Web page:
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aff, one thousand six hundred and eighty-seven. To which were attached Batterries H and M, Fourth United States artillery, commanded by Lieutenants Cushing and Russell (ten pieces). In conjunction with the division, we marched thence to Shell Mound, to Squirrel Town Creek, and thence to Lookout Valley; and on the morning of the en given me, yet I lost one man killed and one wounded from the enemy's artillery. From thence we withdrew to our present position without further harm. Lieutenant Russell, in command of M Company, Fourth United States artillery, on Saturday, the nineteenth, was placed in position in the centre of my front line, and did effectl Waters Eighty-fourth Illinois Vol. Infantry 1 12 2 81   9 3 102 105 Lieutenant-Colonel Foy Twenty-third Kentucky Vol. Infantry 1 10 3 49   6 4 65 69 Lieutenant Russell Battery M, Fourth U. S. A.   2   6       8 8 Lieutenant Cushing Battery H, Fourth U. S. A.   4 1 16   1 1 21 22     5 57 24 395 1 65 30 517 547
d the road to the James river over White Oak Swamp at all hazards, was received and carried out to the letter. During the evening, Captain Fitch's battery, Colonel Russell's Seventh Massachusetts volunteers and General Woodbury's engineer force, joined for duty at my headquarters. Parties, under discreet officers, were sent downs so as to cover most effectually the passage for other troops. So soon as the bridge was passable I moved General Palmer, (who had joined me with his brigade,) Russell's regiment leading a squadron of cavalry, and Regan's and Fitch's batteries of artillery, forward, to a position of much strategic importance, some four miles in ment seemed most reliable.. General Palmer led the advance from the White Oak Swamp, and made excellent dispositions, of which I am happy to make mention. Colonel Russell, Seventh Massachusetts, was in advance of the advance as usual, and exhibited his anxiety to meet the foe with his fine regiment. Colonels Farniman, Ninety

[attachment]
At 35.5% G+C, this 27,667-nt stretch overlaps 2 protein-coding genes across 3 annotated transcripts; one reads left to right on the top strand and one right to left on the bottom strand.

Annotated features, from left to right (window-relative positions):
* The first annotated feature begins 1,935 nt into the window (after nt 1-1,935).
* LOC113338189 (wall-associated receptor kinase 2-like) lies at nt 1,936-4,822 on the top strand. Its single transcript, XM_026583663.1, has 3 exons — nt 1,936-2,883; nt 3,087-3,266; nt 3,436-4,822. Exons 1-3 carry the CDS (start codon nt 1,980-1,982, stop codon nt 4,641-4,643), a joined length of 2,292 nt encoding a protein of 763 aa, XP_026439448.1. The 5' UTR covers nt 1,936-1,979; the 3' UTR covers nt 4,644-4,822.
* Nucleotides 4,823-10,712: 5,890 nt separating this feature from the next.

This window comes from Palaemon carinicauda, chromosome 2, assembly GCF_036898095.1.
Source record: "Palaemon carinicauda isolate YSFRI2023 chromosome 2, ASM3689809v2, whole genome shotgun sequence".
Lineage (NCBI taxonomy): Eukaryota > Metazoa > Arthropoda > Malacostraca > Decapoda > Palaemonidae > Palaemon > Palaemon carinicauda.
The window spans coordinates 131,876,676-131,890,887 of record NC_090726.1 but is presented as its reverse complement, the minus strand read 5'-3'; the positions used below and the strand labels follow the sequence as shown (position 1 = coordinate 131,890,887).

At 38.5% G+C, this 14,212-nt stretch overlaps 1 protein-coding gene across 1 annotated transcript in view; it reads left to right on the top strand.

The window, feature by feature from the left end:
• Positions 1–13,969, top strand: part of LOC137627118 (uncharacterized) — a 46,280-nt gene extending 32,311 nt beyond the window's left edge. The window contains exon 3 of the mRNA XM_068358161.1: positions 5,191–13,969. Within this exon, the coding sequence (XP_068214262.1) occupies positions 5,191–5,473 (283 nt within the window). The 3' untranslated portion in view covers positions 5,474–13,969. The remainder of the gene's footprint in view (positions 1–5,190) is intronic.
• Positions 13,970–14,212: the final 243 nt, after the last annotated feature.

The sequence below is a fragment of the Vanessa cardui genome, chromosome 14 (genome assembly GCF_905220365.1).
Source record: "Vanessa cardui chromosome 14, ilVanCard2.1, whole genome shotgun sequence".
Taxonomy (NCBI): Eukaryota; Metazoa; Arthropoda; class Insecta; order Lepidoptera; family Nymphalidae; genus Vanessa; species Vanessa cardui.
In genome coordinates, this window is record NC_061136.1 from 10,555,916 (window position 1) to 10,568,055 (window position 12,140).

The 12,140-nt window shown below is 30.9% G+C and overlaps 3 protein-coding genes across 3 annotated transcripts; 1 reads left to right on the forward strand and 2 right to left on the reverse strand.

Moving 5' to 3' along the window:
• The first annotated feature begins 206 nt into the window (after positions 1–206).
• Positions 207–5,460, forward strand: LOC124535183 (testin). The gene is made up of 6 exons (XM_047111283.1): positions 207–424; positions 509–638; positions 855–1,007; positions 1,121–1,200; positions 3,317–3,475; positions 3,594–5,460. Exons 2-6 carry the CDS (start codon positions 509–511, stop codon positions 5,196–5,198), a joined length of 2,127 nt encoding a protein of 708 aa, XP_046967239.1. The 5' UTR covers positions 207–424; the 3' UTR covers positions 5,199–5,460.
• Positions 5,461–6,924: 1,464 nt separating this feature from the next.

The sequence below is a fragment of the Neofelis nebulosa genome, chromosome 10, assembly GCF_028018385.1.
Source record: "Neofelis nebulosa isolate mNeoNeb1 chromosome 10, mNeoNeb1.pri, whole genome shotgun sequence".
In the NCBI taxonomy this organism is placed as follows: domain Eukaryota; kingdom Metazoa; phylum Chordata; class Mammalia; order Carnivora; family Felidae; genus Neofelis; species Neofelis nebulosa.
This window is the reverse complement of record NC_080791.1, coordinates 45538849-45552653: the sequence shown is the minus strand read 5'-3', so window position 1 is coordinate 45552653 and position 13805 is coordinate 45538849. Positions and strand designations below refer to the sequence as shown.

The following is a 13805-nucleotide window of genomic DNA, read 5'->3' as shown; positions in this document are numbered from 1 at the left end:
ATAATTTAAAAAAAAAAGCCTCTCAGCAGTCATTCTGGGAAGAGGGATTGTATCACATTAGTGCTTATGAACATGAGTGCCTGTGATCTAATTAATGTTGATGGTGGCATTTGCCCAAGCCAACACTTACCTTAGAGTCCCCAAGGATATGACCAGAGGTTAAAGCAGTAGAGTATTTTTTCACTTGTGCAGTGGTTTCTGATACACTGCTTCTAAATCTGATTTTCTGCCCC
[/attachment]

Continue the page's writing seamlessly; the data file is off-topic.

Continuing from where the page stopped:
through; encamped one mile from river ; again we have to get from the Yankees; I wish this raid was through with. August 7.--Daylight; shoes drawn; 5 A. M., marched in rear; awful hot; through Martinsburg to Darksville; encamped; much tired; Russell sick; bought tobacco; rations too scanty for the severe duty we are doing. August 8.--Clear; Tennessee officers drew a pair of pants apiece; Colonel McRanny back from hospital; received a letter from N. A. W., highly pleased, it being the first received from her; she has not forgotten her rebel friend; must take an early opportunity of replying to it. August 9.--Clear; took Russell to hospital yesterday; 9 A. M., marched about five miles on Winchester Road; very hot; stewed apples for supper; encroached on to-morrow's rations; I act as water-bearer for Mess. No. Nasty, and find it a hard pill; officers drawing their pay; would much rather draw a clean shirt and slip. August 10.--Clear; start daylight; now resting five miles
division, besides killing and wounding a number. The same day the Fourteenth United States colored troops, Colonel Morgan commanding, carried one of the enemy's batteries up the river, after driving off the supports; the guns were spiked and the command returned to Decatur. Our loss was three officers killed and several officers and men wounded. General Granger estimated the force opposing him at one corps, and his scouts informed him there was also a corps at Warrenton, Alabama, with Russell's brigade of cavalry at Guntersville, on the river; Roddy's division of cavalry was picketing the south side of the Tennesse from Decatur to Tuscumbia, and Forrest, with the main cavalry force, was reported at Corinth, Mississippi, with outposts at Eastport and along the west bank of the Tennessee. On the twenty-ninth General Granger reported the enemy in his front to be withdrawing from Decatur toward Courtland. The same day General Croxton, commanding a brigade of cavalry picketing the